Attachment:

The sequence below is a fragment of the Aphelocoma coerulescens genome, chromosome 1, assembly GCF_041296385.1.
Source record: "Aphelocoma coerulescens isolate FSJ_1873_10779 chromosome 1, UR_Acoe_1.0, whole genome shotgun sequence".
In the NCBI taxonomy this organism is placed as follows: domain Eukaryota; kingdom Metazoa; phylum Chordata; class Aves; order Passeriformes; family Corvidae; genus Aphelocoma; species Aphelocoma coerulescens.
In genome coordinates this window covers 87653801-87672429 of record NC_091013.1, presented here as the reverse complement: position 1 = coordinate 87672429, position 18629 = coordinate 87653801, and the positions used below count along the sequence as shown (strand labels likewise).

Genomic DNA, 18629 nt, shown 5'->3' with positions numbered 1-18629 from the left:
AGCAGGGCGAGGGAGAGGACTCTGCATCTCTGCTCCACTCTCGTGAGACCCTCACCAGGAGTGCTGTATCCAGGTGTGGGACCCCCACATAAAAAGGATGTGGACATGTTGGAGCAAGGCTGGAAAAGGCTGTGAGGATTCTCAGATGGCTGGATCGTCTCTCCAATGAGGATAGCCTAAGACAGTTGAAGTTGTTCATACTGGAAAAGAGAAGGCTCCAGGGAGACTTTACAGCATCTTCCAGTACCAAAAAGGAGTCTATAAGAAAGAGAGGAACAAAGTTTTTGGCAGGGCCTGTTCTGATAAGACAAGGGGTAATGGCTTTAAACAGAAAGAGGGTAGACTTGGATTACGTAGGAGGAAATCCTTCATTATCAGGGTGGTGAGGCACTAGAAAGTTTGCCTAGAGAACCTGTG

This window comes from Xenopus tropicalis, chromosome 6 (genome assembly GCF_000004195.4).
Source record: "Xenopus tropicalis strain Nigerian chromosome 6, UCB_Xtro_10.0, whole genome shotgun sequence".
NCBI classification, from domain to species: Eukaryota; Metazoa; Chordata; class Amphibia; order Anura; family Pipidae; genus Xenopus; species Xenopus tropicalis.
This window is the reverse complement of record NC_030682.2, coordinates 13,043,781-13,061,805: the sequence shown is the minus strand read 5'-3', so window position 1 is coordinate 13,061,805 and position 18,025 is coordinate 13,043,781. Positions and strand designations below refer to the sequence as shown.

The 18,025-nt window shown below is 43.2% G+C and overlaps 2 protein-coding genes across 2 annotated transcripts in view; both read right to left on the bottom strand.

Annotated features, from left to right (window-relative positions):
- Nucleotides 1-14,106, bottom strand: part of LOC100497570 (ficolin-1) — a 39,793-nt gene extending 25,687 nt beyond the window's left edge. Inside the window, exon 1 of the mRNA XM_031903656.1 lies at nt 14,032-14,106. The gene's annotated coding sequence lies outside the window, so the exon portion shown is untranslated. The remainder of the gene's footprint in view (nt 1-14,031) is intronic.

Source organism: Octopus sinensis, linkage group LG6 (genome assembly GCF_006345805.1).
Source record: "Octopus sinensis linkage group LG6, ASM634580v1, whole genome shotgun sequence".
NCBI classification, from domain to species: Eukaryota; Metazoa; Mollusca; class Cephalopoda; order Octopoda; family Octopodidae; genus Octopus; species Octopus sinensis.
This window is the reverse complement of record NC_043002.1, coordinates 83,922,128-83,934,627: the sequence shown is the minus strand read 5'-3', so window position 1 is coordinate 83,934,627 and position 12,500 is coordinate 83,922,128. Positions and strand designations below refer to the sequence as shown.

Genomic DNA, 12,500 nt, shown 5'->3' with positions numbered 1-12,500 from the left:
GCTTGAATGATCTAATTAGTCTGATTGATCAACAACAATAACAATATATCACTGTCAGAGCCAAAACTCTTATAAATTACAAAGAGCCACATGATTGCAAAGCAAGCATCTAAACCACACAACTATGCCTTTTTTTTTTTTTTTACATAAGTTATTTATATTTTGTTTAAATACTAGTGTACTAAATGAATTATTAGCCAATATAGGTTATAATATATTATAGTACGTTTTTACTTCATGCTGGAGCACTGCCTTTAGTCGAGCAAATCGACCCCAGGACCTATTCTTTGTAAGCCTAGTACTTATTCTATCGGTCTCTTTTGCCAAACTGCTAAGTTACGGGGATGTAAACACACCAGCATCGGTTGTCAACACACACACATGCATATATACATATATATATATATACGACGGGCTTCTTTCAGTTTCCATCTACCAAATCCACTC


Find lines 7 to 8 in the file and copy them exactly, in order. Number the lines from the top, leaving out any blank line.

This window comes from Xenopus tropicalis, chromosome 6 (genome assembly GCF_000004195.4).
Source record: "Xenopus tropicalis strain Nigerian chromosome 6, UCB_Xtro_10.0, whole genome shotgun sequence".